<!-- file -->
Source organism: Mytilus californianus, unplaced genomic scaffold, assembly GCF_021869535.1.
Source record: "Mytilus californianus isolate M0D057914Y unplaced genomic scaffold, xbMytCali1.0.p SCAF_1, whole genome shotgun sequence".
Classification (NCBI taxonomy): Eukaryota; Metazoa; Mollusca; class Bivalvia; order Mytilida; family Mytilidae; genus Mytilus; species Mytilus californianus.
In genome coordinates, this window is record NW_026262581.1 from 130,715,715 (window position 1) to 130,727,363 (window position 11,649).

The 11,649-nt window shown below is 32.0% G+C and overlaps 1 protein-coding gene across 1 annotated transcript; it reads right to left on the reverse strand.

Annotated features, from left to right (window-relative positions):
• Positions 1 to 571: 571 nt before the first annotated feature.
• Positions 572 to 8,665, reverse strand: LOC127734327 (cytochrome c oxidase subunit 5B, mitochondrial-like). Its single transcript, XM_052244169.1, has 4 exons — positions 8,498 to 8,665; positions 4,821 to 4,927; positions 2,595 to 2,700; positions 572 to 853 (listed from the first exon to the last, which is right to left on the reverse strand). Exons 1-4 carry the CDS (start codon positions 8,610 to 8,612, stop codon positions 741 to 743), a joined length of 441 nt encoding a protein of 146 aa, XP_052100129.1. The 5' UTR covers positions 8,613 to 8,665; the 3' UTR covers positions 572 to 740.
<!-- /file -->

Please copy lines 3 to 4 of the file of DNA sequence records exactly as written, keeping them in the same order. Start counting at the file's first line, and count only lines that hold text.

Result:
Classification (NCBI taxonomy): Eukaryota; Metazoa; Mollusca; class Bivalvia; order Mytilida; family Mytilidae; genus Mytilus; species Mytilus californianus.
In genome coordinates, this window is record NW_026262581.1 from 130,715,715 (window position 1) to 130,727,363 (window position 11,649).